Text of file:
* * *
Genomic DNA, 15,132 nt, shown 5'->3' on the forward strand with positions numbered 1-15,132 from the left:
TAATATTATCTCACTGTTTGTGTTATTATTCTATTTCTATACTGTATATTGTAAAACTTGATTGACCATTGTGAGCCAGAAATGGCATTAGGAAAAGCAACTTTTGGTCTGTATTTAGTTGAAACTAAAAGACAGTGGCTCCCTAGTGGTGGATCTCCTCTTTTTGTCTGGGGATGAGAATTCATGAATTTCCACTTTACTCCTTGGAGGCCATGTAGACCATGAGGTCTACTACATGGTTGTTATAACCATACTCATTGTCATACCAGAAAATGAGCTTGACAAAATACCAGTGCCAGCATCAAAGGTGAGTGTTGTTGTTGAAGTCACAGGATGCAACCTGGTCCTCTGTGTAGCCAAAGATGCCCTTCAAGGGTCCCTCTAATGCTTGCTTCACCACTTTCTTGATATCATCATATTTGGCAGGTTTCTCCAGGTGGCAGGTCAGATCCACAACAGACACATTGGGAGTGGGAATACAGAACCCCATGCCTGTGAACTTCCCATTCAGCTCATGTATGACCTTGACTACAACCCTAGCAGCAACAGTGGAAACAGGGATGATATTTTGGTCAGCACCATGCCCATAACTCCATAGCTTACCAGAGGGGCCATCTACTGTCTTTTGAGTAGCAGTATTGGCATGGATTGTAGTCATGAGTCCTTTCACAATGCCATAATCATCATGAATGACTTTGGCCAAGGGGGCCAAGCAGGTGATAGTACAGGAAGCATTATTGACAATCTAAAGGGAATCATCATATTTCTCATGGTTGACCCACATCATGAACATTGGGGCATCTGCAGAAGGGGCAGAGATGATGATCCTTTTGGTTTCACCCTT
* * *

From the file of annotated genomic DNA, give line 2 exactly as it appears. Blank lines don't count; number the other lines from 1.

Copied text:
TAATATTATCTCACTGTTTGTGTTATTATTCTATTTCTATACTGTATATTGTAAAACTTGATTGACCATTGTGAGCCAGAAATGGCATTAGGAAAAGCAACTTTTGGTCTGTATTTAGTTGAAACTAAAAGACAGTGGCTCCCTAGTGGTGGATCTCCTCTTTTTGTCTGGGGATGAGAATTCATGAATTTCCACTTTACTCCTTGGAGGCCATGTAGACCATGAGGTCTACTACATGGTTGTTATAACCATACTCATTGTCATACCAGAAAATGAGCTTGACAAAATACCAGTGCCAGCATCAAAGGTGAGTGTTGTTGTTGAAGTCACAGGATGCAACCTGGTCCTCTGTGTAGCCAAAGATGCCCTTCAAGGGTCCCTCTAATGCTTGCTTCACCACTTTCTTGATATCATCATATTTGGCAGGTTTCTCCAGGTGGCAGGTCAGATCCACAACAGACACATTGGGAGTGGGAATACAGAACCCCATGCCTGTGAACTTCCCATTCAGCTCATGTATGACCTTGACTACAACCCTAGCAGCAACAGTGGAAACAGGGATGATATTTTGGTCAGCACCATGCCCATAACTCCATAGCTTACCAGAGGGGCCATCTACTGTCTTTTGAGTAGCAGTATTGGCATGGATTGTAGTCATGAGTCCTTTCACAATGCCATAATCATCATGAATGACTTTGGCCAAGGGGGCCAAGCAGGTGATAGTACAGGAAGCATTATTGACAATCTAAAGGGAATCATCATATTTCTCATGGTTGACCCACATCATGAACATTGGGGCATCTGCAGAAGGGGCAGAGATGATGATCCTTTTGGTTTCACCCTT